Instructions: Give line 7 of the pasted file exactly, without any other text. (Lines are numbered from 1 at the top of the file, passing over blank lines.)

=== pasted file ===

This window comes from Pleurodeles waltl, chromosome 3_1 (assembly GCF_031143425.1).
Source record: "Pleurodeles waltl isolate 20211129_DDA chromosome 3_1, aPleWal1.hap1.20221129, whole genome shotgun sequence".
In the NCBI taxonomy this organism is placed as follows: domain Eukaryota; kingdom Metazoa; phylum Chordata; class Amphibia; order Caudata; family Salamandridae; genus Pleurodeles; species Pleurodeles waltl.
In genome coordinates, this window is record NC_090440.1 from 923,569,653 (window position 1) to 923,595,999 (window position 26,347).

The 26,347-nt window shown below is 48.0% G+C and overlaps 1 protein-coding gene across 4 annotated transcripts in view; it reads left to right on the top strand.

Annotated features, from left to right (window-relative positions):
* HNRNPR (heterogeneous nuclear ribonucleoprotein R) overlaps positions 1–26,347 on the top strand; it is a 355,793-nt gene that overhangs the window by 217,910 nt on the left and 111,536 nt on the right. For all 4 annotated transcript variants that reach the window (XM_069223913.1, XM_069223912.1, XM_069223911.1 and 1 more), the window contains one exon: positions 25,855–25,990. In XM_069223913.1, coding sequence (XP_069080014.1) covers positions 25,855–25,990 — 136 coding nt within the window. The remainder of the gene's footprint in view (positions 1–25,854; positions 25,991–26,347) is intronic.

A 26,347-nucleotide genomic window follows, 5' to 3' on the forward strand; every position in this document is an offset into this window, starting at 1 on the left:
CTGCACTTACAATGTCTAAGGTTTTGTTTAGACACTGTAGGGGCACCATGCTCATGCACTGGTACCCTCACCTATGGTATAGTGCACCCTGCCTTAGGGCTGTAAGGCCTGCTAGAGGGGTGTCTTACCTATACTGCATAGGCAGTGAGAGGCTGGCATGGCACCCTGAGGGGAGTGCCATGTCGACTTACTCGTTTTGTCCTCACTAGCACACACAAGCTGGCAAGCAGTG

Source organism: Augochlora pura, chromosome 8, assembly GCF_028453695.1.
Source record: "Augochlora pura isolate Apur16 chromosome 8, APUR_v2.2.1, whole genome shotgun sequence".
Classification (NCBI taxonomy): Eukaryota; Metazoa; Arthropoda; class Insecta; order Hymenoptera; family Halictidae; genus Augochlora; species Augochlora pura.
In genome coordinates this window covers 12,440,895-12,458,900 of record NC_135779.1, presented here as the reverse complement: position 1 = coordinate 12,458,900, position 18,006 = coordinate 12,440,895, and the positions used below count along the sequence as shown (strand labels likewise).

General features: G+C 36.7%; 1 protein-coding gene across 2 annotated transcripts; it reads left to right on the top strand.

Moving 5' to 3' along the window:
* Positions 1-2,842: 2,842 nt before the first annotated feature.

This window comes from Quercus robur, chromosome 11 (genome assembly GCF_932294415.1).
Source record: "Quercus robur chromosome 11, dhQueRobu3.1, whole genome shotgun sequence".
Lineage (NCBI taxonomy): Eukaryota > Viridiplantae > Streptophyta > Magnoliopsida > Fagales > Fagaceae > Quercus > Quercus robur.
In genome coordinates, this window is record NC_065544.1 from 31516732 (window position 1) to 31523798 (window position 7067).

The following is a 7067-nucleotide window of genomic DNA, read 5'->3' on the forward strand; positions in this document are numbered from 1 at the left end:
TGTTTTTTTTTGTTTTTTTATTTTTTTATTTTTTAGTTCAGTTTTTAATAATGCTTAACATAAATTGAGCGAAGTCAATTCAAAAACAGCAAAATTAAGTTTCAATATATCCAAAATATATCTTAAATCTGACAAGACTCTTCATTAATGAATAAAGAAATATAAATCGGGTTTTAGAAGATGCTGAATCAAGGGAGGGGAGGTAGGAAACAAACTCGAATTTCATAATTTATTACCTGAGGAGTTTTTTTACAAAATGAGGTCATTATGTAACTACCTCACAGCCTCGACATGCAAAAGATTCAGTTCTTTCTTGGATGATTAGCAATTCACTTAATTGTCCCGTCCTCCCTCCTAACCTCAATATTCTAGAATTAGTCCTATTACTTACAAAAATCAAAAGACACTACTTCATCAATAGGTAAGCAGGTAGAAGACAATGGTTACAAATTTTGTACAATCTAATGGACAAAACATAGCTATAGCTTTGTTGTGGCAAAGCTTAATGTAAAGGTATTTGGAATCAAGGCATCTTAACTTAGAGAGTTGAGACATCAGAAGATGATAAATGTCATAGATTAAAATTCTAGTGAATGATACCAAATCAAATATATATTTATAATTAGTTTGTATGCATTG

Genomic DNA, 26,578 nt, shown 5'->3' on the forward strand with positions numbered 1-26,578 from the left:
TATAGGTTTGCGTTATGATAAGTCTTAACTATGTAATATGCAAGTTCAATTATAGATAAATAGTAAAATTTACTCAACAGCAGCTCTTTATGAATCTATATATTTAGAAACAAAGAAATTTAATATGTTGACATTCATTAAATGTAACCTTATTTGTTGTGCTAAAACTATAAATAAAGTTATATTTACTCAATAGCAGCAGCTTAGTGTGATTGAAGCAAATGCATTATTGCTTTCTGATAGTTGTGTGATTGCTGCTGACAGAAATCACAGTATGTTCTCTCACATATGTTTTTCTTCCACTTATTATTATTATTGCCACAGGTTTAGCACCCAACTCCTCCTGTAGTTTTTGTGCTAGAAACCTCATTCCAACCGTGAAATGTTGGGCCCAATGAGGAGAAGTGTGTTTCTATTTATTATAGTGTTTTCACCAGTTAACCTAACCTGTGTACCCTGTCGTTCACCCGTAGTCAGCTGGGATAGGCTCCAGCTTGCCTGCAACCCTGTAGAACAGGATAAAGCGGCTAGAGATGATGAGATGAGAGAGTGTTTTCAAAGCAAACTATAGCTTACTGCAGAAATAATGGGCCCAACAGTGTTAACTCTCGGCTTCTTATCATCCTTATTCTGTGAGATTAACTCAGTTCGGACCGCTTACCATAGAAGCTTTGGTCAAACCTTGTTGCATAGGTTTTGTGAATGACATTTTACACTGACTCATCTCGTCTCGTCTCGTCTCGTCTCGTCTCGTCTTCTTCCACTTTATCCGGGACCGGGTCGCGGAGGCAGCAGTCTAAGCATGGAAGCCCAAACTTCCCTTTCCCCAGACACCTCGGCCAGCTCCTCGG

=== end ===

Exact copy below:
* HNRNPR (heterogeneous nuclear ribonucleoprotein R) overlaps positions 1–26,347 on the top strand; it is a 355,793-nt gene that overhangs the window by 217,910 nt on the left and 111,536 nt on the right. For all 4 annotated transcript variants that reach the window (XM_069223913.1, XM_069223912.1, XM_069223911.1 and 1 more), the window contains one exon: positions 25,855–25,990. In XM_069223913.1, coding sequence (XP_069080014.1) covers positions 25,855–25,990 — 136 coding nt within the window. The remainder of the gene's footprint in view (positions 1–25,854; positions 25,991–26,347) is intronic.